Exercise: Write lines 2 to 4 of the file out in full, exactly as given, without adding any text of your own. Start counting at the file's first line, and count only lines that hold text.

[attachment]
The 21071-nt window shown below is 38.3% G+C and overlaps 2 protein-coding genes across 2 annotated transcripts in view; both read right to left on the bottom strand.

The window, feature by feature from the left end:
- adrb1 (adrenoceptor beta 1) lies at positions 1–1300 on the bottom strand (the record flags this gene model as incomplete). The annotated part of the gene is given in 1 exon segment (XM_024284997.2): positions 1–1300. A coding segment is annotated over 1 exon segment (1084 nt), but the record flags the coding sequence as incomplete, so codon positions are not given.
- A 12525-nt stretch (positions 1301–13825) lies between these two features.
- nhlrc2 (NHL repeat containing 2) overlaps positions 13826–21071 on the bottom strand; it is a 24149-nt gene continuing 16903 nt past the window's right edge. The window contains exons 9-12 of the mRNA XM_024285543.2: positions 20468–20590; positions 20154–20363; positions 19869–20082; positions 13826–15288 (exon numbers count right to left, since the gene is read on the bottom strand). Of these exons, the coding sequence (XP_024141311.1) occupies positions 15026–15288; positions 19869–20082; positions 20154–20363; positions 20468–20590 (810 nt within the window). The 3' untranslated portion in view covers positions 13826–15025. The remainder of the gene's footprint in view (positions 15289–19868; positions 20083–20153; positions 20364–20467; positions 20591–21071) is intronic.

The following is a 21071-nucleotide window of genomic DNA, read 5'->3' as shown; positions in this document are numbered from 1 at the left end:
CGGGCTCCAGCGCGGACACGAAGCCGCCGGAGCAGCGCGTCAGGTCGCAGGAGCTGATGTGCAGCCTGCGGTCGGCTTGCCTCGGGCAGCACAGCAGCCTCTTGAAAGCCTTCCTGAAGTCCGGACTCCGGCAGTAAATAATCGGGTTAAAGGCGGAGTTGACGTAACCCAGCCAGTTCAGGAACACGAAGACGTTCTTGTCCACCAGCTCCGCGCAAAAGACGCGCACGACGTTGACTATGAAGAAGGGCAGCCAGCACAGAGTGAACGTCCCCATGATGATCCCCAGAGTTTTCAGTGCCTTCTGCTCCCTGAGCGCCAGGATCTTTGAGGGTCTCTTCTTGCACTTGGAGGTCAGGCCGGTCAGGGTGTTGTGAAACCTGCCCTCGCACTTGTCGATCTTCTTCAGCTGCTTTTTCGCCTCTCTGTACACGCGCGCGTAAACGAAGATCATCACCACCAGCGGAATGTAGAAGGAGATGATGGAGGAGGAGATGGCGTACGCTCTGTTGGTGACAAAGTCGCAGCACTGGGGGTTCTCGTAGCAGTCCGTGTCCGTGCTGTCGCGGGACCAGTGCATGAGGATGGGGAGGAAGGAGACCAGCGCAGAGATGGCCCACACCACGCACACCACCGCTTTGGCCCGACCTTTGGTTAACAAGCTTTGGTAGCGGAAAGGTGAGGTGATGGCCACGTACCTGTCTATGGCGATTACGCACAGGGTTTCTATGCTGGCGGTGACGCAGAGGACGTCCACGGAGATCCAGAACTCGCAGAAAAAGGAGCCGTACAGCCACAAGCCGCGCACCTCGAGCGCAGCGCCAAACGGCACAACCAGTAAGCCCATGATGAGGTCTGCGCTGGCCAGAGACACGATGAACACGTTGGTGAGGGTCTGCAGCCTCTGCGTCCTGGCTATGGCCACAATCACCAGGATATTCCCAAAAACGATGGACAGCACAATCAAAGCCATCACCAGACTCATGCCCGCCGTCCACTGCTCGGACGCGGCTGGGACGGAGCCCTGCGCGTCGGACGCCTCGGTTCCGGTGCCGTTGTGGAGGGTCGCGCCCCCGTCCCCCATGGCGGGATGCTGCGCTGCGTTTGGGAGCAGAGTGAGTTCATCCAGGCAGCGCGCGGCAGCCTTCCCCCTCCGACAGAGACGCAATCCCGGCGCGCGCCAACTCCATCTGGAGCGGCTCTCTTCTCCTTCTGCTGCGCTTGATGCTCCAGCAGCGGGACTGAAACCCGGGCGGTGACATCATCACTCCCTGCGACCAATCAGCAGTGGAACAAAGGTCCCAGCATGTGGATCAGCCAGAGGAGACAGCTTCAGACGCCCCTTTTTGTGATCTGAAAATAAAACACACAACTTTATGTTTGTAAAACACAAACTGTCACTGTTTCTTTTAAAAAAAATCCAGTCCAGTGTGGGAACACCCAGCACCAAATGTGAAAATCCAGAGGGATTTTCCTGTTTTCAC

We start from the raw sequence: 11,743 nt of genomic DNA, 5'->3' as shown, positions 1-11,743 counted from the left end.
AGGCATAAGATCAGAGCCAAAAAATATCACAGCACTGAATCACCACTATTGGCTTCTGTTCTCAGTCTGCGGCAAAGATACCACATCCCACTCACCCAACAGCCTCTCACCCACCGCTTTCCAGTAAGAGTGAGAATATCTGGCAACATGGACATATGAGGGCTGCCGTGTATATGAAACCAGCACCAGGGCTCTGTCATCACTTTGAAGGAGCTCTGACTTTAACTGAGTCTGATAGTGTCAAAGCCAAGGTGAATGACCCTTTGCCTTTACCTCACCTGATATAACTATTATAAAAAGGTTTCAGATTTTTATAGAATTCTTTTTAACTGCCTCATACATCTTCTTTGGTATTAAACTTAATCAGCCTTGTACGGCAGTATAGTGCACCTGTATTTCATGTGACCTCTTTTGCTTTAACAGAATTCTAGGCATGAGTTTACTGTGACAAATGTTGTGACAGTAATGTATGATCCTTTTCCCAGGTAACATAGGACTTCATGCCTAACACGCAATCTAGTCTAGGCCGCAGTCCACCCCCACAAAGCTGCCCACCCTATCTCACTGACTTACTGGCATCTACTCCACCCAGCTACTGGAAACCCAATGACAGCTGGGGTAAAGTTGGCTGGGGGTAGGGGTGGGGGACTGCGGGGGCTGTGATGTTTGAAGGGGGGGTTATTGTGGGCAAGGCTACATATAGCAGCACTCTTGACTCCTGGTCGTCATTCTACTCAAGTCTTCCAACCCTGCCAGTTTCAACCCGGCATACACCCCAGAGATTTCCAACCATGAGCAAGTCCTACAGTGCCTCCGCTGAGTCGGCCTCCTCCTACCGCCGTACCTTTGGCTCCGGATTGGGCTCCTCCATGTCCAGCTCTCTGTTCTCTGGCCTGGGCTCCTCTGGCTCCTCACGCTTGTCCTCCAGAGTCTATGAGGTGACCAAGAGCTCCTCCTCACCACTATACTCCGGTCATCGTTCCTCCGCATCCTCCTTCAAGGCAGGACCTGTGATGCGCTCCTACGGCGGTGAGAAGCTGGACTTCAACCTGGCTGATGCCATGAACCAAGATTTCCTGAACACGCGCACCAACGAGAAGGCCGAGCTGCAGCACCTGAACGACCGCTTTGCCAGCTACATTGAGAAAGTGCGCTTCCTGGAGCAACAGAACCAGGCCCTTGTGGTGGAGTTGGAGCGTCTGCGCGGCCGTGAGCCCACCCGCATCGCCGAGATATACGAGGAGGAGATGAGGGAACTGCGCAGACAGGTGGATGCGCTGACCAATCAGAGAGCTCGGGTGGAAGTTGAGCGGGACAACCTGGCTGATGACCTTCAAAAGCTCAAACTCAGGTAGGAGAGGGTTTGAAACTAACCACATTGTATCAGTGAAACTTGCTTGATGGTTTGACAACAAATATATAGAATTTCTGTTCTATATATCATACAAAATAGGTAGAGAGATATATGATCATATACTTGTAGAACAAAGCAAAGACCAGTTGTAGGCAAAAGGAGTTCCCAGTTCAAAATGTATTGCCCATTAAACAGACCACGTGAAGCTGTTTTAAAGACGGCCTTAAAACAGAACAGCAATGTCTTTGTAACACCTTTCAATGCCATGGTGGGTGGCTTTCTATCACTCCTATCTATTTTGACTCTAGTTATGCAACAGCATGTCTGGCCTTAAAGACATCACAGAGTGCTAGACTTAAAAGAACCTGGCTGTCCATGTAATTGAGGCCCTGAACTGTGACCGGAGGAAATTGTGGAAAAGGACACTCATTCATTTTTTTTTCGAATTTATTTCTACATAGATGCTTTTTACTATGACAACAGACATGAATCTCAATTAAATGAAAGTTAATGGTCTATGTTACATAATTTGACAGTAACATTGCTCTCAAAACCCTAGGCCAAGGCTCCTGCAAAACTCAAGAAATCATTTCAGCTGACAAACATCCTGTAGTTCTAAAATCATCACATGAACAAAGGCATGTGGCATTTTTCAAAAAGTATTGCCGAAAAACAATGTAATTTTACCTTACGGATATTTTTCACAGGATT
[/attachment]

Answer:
The window, feature by feature from the left end:
- adrb1 (adrenoceptor beta 1) lies at positions 1–1300 on the bottom strand (the record flags this gene model as incomplete). The annotated part of the gene is given in 1 exon segment (XM_024284997.2): positions 1–1300. A coding segment is annotated over 1 exon segment (1084 nt), but the record flags the coding sequence as incomplete, so codon positions are not given.
- A 12525-nt stretch (positions 1301–13825) lies between these two features.